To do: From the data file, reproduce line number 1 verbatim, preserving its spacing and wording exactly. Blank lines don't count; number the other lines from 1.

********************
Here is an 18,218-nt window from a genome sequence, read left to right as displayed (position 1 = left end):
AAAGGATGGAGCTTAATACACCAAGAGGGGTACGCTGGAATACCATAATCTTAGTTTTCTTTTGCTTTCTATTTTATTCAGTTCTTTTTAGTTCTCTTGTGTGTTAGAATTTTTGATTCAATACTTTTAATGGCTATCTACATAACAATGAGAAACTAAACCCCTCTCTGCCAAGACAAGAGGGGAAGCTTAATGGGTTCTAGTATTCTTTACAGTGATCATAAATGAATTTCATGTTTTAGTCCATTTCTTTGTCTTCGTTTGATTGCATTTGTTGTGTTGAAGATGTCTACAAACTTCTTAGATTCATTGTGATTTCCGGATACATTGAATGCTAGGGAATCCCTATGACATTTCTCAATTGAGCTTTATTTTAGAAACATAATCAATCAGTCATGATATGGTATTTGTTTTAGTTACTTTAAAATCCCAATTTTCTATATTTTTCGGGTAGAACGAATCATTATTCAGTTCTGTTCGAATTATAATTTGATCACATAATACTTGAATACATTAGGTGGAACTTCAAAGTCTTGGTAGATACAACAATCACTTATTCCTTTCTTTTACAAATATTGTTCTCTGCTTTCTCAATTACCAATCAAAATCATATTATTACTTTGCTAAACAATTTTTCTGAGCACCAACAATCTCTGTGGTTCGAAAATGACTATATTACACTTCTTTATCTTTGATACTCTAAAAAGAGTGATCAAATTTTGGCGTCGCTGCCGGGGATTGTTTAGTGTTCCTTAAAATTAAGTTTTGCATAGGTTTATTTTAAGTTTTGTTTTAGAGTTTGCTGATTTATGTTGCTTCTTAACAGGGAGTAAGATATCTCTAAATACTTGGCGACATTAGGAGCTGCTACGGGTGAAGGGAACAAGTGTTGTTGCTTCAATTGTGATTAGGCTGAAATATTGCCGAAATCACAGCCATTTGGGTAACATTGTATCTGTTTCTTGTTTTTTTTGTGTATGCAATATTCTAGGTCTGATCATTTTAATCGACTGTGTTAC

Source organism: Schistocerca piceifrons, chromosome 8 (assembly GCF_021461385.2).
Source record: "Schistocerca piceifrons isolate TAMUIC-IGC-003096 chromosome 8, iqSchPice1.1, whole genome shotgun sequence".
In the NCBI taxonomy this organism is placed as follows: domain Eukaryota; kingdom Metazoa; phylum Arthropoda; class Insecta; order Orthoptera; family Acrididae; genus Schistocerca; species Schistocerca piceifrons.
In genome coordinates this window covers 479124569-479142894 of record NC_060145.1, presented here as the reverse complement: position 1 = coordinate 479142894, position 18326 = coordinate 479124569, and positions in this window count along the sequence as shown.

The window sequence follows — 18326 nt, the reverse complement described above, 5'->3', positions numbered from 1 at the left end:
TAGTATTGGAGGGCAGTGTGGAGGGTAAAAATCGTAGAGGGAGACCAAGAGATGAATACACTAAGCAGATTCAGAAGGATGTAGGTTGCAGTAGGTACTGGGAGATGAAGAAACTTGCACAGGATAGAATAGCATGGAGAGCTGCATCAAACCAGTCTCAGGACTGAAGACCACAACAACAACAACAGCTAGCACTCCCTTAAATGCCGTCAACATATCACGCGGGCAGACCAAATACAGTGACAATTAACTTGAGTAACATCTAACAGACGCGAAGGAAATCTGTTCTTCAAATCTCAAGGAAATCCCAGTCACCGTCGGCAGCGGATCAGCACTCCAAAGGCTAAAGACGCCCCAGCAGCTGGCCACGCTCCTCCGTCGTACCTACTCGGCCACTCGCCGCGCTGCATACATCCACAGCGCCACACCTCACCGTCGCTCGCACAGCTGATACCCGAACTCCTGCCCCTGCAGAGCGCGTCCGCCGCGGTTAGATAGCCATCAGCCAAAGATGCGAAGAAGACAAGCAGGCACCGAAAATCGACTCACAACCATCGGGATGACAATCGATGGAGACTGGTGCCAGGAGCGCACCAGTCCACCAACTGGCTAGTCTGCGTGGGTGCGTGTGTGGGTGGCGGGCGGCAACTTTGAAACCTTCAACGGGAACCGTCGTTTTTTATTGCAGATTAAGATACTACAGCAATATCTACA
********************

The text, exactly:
Here is an 18,218-nt window from a genome sequence, read left to right as displayed (position 1 = left end):